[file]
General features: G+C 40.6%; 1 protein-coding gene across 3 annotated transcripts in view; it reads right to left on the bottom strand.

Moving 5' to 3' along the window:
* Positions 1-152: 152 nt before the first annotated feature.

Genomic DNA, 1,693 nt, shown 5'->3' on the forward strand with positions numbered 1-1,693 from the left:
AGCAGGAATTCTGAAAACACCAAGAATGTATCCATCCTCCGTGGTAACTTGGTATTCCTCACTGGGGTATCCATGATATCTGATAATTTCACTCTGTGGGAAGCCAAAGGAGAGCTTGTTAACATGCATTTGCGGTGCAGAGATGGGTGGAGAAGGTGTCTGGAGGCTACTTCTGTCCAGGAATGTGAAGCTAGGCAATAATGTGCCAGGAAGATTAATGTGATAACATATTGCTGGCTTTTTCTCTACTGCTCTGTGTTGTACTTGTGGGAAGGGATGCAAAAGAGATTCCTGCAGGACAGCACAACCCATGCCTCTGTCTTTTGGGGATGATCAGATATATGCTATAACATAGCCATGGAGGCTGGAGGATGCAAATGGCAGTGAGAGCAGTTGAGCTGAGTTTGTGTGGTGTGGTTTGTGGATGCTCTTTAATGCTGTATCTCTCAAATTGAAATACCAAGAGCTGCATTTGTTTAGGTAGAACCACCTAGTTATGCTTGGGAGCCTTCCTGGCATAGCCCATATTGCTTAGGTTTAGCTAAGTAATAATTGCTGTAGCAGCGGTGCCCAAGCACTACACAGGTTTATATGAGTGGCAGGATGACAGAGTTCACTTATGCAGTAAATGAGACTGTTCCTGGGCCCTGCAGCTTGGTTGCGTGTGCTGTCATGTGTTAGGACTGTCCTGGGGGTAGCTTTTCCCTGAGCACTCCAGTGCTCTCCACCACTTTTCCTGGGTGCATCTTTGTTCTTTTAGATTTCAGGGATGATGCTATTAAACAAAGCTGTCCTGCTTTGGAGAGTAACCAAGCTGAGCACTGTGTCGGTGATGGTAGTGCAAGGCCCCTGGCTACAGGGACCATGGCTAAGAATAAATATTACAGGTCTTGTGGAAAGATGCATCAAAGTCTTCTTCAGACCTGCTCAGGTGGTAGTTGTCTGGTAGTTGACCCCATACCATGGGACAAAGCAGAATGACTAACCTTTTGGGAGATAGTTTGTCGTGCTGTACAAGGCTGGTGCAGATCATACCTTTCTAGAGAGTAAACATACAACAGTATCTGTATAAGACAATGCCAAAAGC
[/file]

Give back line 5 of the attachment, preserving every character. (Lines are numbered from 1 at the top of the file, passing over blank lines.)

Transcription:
AGCAGGAATTCTGAAAACACCAAGAATGTATCCATCCTCCGTGGTAACTTGGTATTCCTCACTGGGGTATCCATGATATCTGATAATTTCACTCTGTGGGAAGCCAAAGGAGAGCTTGTTAACATGCATTTGCGGTGCAGAGATGGGTGGAGAAGGTGTCTGGAGGCTACTTCTGTCCAGGAATGTGAAGCTAGGCAATAATGTGCCAGGAAGATTAATGTGATAACATATTGCTGGCTTTTTCTCTACTGCTCTGTGTTGTACTTGTGGGAAGGGATGCAAAAGAGATTCCTGCAGGACAGCACAACCCATGCCTCTGTCTTTTGGGGATGATCAGATATATGCTATAACATAGCCATGGAGGCTGGAGGATGCAAATGGCAGTGAGAGCAGTTGAGCTGAGTTTGTGTGGTGTGGTTTGTGGATGCTCTTTAATGCTGTATCTCTCAAATTGAAATACCAAGAGCTGCATTTGTTTAGGTAGAACCACCTAGTTATGCTTGGGAGCCTTCCTGGCATAGCCCATATTGCTTAGGTTTAGCTAAGTAATAATTGCTGTAGCAGCGGTGCCCAAGCACTACACAGGTTTATATGAGTGGCAGGATGACAGAGTTCACTTATGCAGTAAATGAGACTGTTCCTGGGCCCTGCAGCTTGGTTGCGTGTGCTGTCATGTGTTAGGACTGTCCTGGGGGTAGCTTTTCCCTGAGCACTCCAGTGCTCTCCACCACTTTTCCTGGGTGCATCTTTGTTCTTTTAGATTTCAGGGATGATGCTATTAAACAAAGCTGTCCTGCTTTGGAGAGTAACCAAGCTGAGCACTGTGTCGGTGATGGTAGTGCAAGGCCCCTGGCTACAGGGACCATGGCTAAGAATAAATATTACAGGTCTTGTGGAAAGATGCATCAAAGTCTTCTTCAGACCTGCTCAGGTGGTAGTTGTCTGGTAGTTGACCCCATACCATGGGACAAAGCAGAATGACTAACCTTTTGGGAGATAGTTTGTCGTGCTGTACAAGGCTGGTGCAGATCATACCTTTCTAGAGAGTAAACATACAACAGTATCTGTATAAGACAATGCCAAAAGC